Julia Roberts made it look so easy in Eat, Pray, Love. One day, she puts all of her belongings into storage. And the next, she’s zipping through Rome on the back of a Vespa.
My expat status is only two weeks old. And I can already tell you it doesn’t work that way.
I have new gray hairs from the 12-hour-days of packing, the 10+ trips to storage, the 5 days of driving to the Great White North in January, the hundreds of dollars in international transaction fees, and a slew of other stresses I can’t recall at the moment.
It’s the most panic-inducing move that I’ve ever made. Before you let your imagination run wild all over that quaint European village, consider these five factors:
Five things to consider before you expat:
1. Your visa: Your best bet is to secure a job or be married to someone who has a work visa. Calculate your salary, the exchange rate, the taxes, healthcare, and the cost of living before you do anything else. Then double it. Just to be sure. Or better yet, use the Expatulator.
Questions: Are you willing to marry a stranger? Are you willing to take a job as a ghost walk tour guide, a bra fitter, or a poodle stylist? How afraid are you of foreign prison and deportation?
2. Pets: Luckily, Canada is pretty dog-friendly and allowed us to bring our pup Elwood with just proof of his rabies shots. Many countries require long, expensive quarantines. Do your research before you get into the later planning stages.
Questions: Will your pet survive a marathon flight? Are you willing to leave your beloved Fido with your parents who will no doubt spoil and/or rename the animal? Will your pet fit in a false-bottom suitcase?
3. How deep are those roots? The more deeply rooted you are in your current location, the more difficult it will be for you to get up and go. We don’t have kids or a mortgage or really anything besides one extra car and a gym membership. So we went.
Questions: Are you ready to drain your bank account in just one move? Are you willing to rent your palatial home to a gaggle of rowdy twenty-somethings?
4. Housing differences: Everything is bigger in America, as we found out soon after entering our new home. Pluses: the toilet has two flush speeds, a baby elephant could fit in our shower, and our apartment walls are stone. Minuses: there’s no dishwasher, one small sink, no in-unit washer/dryer, and one minuscule closet. Expect to bid adieu to conveniences like elevators, laundry rooms, Target, and SUVs.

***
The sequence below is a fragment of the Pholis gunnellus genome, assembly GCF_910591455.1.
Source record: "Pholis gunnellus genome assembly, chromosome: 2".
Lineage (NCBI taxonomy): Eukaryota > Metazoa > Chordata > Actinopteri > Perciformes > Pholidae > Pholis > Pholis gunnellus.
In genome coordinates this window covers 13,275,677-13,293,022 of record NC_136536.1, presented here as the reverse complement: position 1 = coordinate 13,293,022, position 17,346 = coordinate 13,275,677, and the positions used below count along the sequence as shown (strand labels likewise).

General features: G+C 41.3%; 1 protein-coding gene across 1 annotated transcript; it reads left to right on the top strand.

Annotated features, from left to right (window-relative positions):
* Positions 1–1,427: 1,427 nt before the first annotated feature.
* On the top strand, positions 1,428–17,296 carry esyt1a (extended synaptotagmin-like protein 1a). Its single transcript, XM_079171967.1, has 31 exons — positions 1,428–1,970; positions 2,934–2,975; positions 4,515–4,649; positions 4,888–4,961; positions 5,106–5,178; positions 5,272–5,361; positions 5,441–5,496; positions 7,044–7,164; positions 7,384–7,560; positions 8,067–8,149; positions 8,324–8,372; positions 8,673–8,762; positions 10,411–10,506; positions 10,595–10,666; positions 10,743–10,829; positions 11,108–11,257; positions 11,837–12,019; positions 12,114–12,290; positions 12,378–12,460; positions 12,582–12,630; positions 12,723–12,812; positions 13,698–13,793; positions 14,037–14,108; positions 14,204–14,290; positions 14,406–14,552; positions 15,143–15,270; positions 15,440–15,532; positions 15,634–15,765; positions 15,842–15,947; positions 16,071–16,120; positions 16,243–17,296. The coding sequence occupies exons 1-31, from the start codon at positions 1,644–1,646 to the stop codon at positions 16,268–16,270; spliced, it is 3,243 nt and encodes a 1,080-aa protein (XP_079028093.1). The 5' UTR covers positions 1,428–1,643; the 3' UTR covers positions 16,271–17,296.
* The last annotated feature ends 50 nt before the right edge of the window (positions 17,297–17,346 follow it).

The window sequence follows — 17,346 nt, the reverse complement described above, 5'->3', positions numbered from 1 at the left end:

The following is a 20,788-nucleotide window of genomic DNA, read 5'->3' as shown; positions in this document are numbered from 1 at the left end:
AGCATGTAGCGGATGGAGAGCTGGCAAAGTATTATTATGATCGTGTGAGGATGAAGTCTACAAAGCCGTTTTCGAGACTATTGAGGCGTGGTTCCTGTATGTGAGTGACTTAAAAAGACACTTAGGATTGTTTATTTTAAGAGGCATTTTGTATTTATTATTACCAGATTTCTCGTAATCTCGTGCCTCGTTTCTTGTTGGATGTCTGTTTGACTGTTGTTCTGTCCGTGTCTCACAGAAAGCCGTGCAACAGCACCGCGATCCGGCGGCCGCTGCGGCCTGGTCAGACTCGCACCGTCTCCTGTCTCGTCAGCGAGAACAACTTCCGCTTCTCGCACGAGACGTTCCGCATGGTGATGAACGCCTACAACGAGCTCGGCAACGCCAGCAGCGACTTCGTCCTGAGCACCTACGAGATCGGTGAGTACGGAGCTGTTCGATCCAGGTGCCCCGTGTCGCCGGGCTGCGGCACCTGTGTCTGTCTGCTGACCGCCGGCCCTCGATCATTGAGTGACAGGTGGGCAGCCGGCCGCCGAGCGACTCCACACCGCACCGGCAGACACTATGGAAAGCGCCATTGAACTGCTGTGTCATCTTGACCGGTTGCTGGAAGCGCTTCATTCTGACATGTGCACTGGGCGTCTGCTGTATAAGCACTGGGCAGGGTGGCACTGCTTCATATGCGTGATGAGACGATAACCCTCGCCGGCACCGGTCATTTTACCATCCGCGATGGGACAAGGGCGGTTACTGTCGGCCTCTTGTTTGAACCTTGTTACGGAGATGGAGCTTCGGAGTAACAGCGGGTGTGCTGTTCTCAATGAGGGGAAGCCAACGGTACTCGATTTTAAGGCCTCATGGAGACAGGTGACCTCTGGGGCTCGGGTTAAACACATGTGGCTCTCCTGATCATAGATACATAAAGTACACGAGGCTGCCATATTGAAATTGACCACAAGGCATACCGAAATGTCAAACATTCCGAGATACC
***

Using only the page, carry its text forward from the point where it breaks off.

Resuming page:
Questions: Are you willing to squeeze your brood into a three-room flat? How much closet space do you need for your growing collection of Juicy Couture sweat suits?
5. The language: In the weeks before the Great Move, some people felt the need to point out that it was “just Canada” as if I were moving to the next town over. It’s New France! Complete with a spectrum of cultural nuances and a different language. And ketchup chips.
Questions: Are you ready to make a fool of yourself for a year or longer? Are you willing to attend a foreign language class labeled as the “spoiled American.”
Eat, Pray, Love should be retitled Eat, Pray, Agonize. If you’re anything like me, you can expect a few painfully awkward moments until you get settled in.
July 26, 2012 at 11:21 pm
My fiancé is an Irish national, so I’ve spent some time there. I tell people all the time not to romanticize living in another country. The bathroom facilities alone are enough to wither one’s enthusiasm, and I’m pretty darn enthusiastic. 🙂 New France indeed! I have blogged a little about YOUR neck of the woods (won’t put links here so I won’t be spammed; I’ll email if you’re interested) my many (anglo) Canadian friends just sigh. 🙂